Working Together on Mental Health SF

Taking action now in City Hall to help those in crisis

London Breed
4 min readNov 12, 2019

It is no secret that we have real challenges around mental health in San Francisco, especially for so many people on our streets. We see too many people who are struggling with substance use disorder, with mental health challenges. This is unacceptable and inhumane for those who are in crisis on our streets and for everyone who lives in our City.

The data is clear. Our Department of Public Health, under our Director of Mental Health Reform, has identified 4,000 residents who are experiencing homelessness and behavioral health crises.

We know who these individuals are, and we know that we need to act now. The seriousness and urgency of this issue demands that we all work together. Simply put, it is too important an issue to let politics get in the way.

That’s why I’m proud that today, Supervisors Hillary Ronen, Matt Haney, and I announced that we have reached an agreement to implement Mental Health SF, so we can continue helping people in crisis today while also reforming our City’s behavioral health system.

We all agree we can do this in City Hall, without going to the ballot. By working together through the legislative process, we can move more quickly and with more flexibility to help those in need.

Mental Health SF will allow us to build on the work we are doing now to help people struggling on our streets, and create longer-term, system-wide reforms that help everyone who interacts with our behavioral health system.

What We Are Doing Now

We are creating more places for people to go so they don’t have to suffer on the streets. In addition to opening 1,000 new shelter beds by the end of 2020, we have already funded 212 new behavioral health beds in the last year, and we have set goal of opening hundreds more. We are also protecting the City’s Board and Care facilities that provide housing and treatment in the community, many of which are in danger of closing.

We are taking steps to help those cannot help themselves, like implementing a new conservatorship program for those who struggle with mental health and substance use disorder.

We are pursuing innovative solutions, like opening a Meth Sobering Center, so when people are in crisis, they have somewhere to go that isn’t jail or the emergency room.

We are improving access to services, like creating a real-time behavioral health bed inventory, so that people and service providers can more easily find open treatment beds when they or their clients need them.

We are expanding care and services for those most acutely suffering by connecting the most vulnerable of the 4,000 people in crisis with shelter and permanent supportive housing so they can get off the street, and we are committed to expanding long-term housing options in the city.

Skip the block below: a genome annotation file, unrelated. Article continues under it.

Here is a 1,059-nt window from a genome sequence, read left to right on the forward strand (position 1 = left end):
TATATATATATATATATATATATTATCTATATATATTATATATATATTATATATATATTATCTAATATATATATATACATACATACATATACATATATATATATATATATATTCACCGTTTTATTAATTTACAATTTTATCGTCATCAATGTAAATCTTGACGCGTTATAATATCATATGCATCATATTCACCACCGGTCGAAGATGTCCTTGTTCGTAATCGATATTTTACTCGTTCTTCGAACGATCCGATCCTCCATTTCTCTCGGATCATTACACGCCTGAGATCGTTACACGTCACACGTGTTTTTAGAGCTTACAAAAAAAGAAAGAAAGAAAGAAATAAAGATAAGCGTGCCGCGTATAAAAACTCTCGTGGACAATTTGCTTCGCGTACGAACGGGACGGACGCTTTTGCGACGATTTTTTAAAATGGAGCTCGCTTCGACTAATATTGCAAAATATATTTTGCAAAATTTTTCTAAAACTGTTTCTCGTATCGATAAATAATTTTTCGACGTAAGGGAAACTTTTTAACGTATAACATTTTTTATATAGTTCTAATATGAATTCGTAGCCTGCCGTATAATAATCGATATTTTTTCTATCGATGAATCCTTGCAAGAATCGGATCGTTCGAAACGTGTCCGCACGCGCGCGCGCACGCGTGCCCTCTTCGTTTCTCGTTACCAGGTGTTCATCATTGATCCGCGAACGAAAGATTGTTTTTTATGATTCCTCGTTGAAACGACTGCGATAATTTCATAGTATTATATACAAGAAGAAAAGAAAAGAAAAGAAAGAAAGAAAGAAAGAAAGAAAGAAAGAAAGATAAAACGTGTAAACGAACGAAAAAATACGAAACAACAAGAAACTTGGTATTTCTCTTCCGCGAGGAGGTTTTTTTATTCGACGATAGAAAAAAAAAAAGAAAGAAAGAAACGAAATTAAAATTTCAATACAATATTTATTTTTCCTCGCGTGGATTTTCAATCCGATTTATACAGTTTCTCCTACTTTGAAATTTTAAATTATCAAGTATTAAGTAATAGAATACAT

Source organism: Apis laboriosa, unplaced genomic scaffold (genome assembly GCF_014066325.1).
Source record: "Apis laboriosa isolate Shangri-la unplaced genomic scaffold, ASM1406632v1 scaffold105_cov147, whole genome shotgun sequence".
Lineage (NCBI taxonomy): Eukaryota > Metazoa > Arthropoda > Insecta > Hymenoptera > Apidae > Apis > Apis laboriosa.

Mental Health SF

Our new compromise version of Mental Health SF will prioritize services for those who are homeless, which will ensure we can continue doing this work we have already begun to help those most in crisis on our streets today. Mental Health SF will also focus on implementing longer term reforms to our behavioral health system, which is critical to changing how we provide care in our City.

Here are some of the long-term, structural changes we’ll be making once we have identified funding:

· Renovate the Behavioral Health Access Center so that it can serve as a centralized Mental Health Center.

· Create a new Office of Coordinated Care to ensure that care for all people participating in Mental Health SF are being coordinated and tracked.

· Establish an Office of Private Insurance Accountability to help people with insurance get the coverage that they are legally entitled to receive from their provider.

How To Pay For It

While Mental Health SF can be created in City Hall, we know that we will need to go to the ballot to pay for these services. Along with Supervisor Rafael Mandelman, I’ve already begun the process to place a Public Health bond on the November 2020 ballot so we can build more mental health beds, expand existing facilities, and acquire Board and Care facilities at risk of closure. President Norman Yee and I have also initiated a process to develop a comprehensive business tax reform measure for the November 2020 ballot, which can be used to create an ongoing funding source to pay for Mental Health SF.

With both these measures, we will have a plan to build, expand, and operate this dramatic expansion of services and care under Mental Health SF.

This crisis is urgent and I’m glad that we’ve reached an agreement to move forward on providing care to people with behavioral health needs — especially our most vulnerable residents. We all want solutions, and by working together, we can make a difference or those suffering in our City and on our streets.